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China’s Tech Industry Faces Regulatory Crackdowns

 |  May 16, 2022

China’s tech industry is suffering the compounded challenges of a regulatory crackdown, coronavirus lockdowns at home and trade sanctions from abroad, reported The Washington Post. These woes have investors fearing the ceiling for growth might be closer to their heads than they previously thought.

Thousands of workers in China’s tech scene who have been laid off following Beijing’s stock price-hammering regulatory crackdown on private enterprise and years of aggressive expansion within the sector that analysts say left some firms overstretched.

Nearly 73,000 workers were let go between July and mid-April alone, according to research by TechNode, a media outlet that covers China’s technology and startup scene. Later in April, lifestyle app Xiaohongshu, often described as China’s version of Instagram, fired about 10 percent of its workforce.

Around a decade ago, China’s Internet sector was flush with cash as starry-eyed overseas investors jostled to get a piece of China’s mobile boom. Start-ups burned through billions of dollars, as Chinese consumers enjoyed convenient and cheap ride-hailing, food delivery and other apps heavily subsidized by venture capital.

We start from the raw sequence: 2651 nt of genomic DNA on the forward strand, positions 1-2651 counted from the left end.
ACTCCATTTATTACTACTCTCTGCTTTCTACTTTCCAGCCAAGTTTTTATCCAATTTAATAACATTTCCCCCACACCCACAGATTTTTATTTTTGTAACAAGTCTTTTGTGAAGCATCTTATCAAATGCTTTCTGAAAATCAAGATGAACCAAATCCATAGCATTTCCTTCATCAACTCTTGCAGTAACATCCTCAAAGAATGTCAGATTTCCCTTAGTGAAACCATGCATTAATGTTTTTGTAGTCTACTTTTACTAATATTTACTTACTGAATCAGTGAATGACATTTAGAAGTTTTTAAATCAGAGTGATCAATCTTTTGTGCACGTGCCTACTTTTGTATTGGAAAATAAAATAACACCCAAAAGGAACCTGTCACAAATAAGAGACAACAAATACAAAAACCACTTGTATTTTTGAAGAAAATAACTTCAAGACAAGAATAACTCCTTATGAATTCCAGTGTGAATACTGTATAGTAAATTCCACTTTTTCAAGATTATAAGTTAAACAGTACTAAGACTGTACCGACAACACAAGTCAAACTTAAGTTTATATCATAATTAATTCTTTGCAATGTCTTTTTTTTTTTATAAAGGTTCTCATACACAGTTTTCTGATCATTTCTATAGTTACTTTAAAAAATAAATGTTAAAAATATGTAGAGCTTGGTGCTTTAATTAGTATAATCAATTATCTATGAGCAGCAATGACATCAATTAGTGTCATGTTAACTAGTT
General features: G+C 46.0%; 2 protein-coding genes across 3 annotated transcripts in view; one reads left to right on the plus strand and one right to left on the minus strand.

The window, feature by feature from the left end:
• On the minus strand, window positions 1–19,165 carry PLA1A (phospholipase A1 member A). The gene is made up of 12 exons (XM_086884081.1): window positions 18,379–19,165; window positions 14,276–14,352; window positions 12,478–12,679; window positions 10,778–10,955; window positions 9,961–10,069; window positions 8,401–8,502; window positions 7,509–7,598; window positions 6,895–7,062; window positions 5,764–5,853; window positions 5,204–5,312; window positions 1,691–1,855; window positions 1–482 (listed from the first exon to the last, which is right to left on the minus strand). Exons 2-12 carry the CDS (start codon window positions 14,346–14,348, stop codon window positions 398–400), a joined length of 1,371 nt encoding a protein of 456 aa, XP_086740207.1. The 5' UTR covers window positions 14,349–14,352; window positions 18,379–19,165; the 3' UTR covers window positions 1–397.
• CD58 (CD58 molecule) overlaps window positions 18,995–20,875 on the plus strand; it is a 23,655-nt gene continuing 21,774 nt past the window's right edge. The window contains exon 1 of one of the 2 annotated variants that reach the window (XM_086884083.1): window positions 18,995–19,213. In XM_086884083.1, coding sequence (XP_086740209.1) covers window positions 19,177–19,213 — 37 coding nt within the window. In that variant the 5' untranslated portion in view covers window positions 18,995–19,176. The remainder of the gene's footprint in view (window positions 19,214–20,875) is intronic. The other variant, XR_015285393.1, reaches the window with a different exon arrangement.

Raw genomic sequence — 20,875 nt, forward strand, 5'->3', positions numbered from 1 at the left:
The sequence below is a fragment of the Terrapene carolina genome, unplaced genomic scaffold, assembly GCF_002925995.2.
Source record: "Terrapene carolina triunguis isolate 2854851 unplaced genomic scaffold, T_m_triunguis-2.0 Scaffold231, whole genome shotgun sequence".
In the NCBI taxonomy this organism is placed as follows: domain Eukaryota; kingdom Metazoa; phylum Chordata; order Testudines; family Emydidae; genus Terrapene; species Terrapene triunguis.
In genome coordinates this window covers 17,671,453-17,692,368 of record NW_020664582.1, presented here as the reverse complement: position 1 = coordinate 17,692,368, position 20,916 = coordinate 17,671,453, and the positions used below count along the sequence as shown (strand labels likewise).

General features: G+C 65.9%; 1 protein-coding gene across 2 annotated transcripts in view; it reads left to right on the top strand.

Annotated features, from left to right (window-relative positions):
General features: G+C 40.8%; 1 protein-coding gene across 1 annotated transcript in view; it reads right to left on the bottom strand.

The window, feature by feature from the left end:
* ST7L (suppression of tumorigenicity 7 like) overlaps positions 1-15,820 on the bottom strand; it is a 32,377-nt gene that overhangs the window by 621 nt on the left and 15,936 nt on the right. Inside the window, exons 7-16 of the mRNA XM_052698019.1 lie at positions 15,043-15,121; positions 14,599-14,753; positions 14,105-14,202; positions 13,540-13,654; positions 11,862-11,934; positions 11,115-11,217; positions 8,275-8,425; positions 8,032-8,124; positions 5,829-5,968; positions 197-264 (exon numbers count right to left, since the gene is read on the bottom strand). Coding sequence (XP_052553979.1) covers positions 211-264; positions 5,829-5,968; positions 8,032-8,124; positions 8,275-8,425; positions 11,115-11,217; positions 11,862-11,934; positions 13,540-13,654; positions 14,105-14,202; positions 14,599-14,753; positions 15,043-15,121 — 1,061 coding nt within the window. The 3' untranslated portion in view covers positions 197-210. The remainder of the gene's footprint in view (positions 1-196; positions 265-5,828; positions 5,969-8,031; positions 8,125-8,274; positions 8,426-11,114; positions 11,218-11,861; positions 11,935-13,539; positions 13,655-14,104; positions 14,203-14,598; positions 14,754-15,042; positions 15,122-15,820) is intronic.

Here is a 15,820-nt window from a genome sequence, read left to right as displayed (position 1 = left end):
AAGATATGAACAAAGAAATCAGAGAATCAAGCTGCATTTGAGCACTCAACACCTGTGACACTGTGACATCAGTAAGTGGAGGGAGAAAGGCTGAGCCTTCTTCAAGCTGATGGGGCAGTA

In recent weeks, murmurings of layoffs at major Chinese Internet companies have trended on social media and been the focus of local media reports. The discussions were so widespread that the China Cyberspace Administration took the unusual step of publicly commenting on the companies’ hiring trends last month, saying it had met with Tencent, Alibaba, Baidu and others, and determined that the companies had still hired more people overall than they had let go since last summer.

Alibaba and Tencent, the two titans of the Chinese internet, are making plans to let go of tens of thousands of employees combined this year, according to a report published in March by Reuters, which cited anonymous sources close to the firms.

Chinese state media has in recent weeks signalled it will offer greater support to the beleaguered tech firms, raising expectations of a winding down or relaxation of the regulatory blitz that began in 2020